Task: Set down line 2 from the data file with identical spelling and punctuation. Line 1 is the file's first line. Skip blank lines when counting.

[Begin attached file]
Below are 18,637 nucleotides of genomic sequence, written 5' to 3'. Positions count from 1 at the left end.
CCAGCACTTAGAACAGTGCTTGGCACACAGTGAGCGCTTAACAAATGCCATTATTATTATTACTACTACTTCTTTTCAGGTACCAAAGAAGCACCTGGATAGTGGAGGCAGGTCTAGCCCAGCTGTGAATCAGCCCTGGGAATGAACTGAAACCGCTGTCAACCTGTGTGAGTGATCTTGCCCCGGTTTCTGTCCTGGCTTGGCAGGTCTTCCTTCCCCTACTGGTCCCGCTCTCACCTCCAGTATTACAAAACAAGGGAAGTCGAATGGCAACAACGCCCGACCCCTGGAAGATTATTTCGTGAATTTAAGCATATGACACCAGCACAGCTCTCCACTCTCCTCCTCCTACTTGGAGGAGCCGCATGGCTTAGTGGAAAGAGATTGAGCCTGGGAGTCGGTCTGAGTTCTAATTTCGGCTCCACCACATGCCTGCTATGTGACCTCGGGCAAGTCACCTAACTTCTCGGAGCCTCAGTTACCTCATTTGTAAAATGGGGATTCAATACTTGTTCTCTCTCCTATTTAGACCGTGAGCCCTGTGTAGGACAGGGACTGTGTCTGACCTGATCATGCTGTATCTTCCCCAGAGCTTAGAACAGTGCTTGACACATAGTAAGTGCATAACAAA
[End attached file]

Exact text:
CCAGCACTTAGAACAGTGCTTGGCACACAGTGAGCGCTTAACAAATGCCATTATTATTATTACTACTACTTCTTTTCAGGTACCAAAGAAGCACCTGGATAGTGGAGGCAGGTCTAGCCCAGCTGTGAATCAGCCCTGGGAATGAACTGAAACCGCTGTCAACCTGTGTGAGTGATCTTGCCCCGGTTTCTGTCCTGGCTTGGCAGGTCTTCCTTCCCCTACTGGTCCCGCTCTCACCTCCAGTATTACAAAACAAGGGAAGTCGAATGGCAACAACGCCCGACCCCTGGAAGATTATTTCGTGAATTTAAGCATATGACACCAGCACAGCTCTCCACTCTCCTCCTCCTACTTGGAGGAGCCGCATGGCTTAGTGGAAAGAGATTGAGCCTGGGAGTCGGTCTGAGTTCTAATTTCGGCTCCACCACATGCCTGCTATGTGACCTCGGGCAAGTCACCTAACTTCTCGGAGCCTCAGTTACCTCATTTGTAAAATGGGGATTCAATACTTGTTCTCTCTCCTATTTAGACCGTGAGCCCTGTGTAGGACAGGGACTGTGTCTGACCTGATCATGCTGTATCTTCCCCAGAGCTTAGAACAGTGCTTGACACATAGTAAGTGCATAACAAA